What’s The Deal With React Hooks?

What Are Hooks?

The official React docs define hooks like this, “They let you use state and other React features without writing a class.” This is a very simple definition, but it really does say it all and speaks to the simplicity of implementing hooks, which is one of the best parts about them. We no longer need to write class components, and/or deal with everything that came along with class components. There no longer have to be different types of components that are siloed to do different things. State and data management becomes much smoother and simpler.

How To Implement Hooks?

Implementing hooks is very simple. First you can just define a basic functional component.

How I Used Hooks In My Project

When I started my project I knew that I wanted to have as clean and modern React code as possible. I was determined to not use any class components and implement anything I would have needed a class component for, with hooks. Here’s an example of part of one of my components, a create form:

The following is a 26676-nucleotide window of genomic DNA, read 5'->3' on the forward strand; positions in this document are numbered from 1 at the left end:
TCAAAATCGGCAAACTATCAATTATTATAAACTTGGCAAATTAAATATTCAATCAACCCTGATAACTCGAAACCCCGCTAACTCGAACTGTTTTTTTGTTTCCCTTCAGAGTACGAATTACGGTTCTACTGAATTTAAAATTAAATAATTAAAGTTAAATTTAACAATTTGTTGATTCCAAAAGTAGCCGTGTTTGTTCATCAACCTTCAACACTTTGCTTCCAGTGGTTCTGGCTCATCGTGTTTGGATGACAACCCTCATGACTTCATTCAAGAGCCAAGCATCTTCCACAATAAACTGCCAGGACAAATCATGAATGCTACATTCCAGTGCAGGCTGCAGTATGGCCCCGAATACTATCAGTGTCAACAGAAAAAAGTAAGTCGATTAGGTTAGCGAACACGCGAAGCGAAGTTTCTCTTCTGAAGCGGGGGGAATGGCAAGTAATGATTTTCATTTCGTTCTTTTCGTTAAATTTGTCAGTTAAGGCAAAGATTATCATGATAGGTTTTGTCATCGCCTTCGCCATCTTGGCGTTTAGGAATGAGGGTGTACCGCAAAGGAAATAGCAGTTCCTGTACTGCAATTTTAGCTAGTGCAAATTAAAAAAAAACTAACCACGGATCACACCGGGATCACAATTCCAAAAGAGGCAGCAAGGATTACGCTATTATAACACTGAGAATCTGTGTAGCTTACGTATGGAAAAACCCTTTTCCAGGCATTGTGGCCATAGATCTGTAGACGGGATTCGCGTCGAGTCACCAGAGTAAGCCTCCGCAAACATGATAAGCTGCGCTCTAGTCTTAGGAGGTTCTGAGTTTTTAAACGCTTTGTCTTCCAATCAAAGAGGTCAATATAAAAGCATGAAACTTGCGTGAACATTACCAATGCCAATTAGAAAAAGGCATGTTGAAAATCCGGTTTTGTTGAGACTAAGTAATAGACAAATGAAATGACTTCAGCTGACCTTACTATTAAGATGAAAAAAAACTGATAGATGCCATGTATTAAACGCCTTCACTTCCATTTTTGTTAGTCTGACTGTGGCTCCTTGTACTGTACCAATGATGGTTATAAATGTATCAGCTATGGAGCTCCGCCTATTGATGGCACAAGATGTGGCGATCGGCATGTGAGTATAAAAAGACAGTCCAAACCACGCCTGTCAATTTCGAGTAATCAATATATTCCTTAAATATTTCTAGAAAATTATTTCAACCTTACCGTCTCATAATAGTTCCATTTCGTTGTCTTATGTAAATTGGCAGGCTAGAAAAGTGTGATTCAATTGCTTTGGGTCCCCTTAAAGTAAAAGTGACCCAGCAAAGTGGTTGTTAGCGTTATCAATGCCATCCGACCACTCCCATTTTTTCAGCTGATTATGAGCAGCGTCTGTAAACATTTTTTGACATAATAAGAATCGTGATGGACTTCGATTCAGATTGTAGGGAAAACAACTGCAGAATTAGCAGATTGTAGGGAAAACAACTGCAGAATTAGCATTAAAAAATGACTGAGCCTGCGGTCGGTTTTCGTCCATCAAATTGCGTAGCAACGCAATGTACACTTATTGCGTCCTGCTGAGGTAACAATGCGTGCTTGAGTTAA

Final Thoughts

Building this project was really my first exposure to using React Hooks. I had heard about it before, but hadn’t actually worked with them myself. I think they’re amazing. I enjoyed using hooks much more than writing class components, worrying about where I can use local state and where I can’t. Thinking about all the props I need to pass down, what callbacks I need to pass from this component to that component. It just all feels much more straightforward to me to use hooks. I also felt it made using Redux easier as well, and I know for newer developers Redux can be something that can be really challenging. Every little bit helps.



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